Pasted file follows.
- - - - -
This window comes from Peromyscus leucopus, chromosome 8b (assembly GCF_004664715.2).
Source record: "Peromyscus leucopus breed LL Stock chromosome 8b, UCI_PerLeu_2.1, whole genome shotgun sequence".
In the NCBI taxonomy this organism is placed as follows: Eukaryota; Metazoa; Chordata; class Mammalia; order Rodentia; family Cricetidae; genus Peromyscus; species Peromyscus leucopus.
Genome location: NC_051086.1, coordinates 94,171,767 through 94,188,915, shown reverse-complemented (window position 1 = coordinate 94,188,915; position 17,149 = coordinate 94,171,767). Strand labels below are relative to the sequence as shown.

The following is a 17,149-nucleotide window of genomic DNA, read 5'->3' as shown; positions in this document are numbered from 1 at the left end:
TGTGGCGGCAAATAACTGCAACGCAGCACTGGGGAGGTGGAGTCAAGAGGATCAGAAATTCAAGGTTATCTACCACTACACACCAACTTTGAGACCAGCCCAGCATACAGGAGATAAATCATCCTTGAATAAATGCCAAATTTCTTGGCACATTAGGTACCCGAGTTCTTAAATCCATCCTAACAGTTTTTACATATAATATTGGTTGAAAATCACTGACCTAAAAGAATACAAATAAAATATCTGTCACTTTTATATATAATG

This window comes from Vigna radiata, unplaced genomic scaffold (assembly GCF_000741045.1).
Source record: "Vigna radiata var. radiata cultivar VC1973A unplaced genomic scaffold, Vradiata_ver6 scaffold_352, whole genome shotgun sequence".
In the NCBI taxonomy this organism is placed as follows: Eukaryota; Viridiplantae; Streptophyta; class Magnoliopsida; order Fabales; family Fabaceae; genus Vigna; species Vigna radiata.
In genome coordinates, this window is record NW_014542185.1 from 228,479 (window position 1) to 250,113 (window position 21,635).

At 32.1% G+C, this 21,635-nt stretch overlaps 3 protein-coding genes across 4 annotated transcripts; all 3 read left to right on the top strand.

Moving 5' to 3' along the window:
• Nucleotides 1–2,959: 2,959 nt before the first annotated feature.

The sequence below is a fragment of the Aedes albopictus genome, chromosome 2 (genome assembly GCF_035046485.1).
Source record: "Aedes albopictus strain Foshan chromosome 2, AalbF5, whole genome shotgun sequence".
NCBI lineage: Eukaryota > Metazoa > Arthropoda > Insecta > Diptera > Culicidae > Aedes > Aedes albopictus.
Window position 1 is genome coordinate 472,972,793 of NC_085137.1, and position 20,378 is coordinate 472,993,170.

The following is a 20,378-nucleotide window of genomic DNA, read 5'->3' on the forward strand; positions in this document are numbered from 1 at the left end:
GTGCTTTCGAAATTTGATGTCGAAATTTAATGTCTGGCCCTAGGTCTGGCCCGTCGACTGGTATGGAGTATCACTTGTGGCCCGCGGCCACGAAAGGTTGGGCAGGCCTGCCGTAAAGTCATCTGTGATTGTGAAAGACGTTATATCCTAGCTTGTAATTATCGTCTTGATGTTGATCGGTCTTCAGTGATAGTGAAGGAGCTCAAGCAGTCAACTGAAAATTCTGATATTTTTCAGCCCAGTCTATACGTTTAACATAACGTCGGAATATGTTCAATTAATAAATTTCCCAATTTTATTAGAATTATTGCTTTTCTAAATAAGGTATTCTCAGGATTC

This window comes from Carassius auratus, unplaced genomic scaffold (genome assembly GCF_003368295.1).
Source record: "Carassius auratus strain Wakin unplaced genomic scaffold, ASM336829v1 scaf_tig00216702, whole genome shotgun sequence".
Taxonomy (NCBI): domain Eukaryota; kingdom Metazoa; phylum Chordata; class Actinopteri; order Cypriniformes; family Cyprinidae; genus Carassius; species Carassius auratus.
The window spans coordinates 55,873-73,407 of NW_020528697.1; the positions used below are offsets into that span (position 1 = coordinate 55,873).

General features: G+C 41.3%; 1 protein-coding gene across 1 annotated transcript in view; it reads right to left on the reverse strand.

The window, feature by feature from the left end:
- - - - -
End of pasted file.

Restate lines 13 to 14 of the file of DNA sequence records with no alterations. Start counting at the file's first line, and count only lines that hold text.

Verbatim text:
• Nucleotides 1–2,959: 2,959 nt before the first annotated feature.

The sequence below is a fragment of the Aedes albopictus genome, chromosome 2 (genome assembly GCF_035046485.1).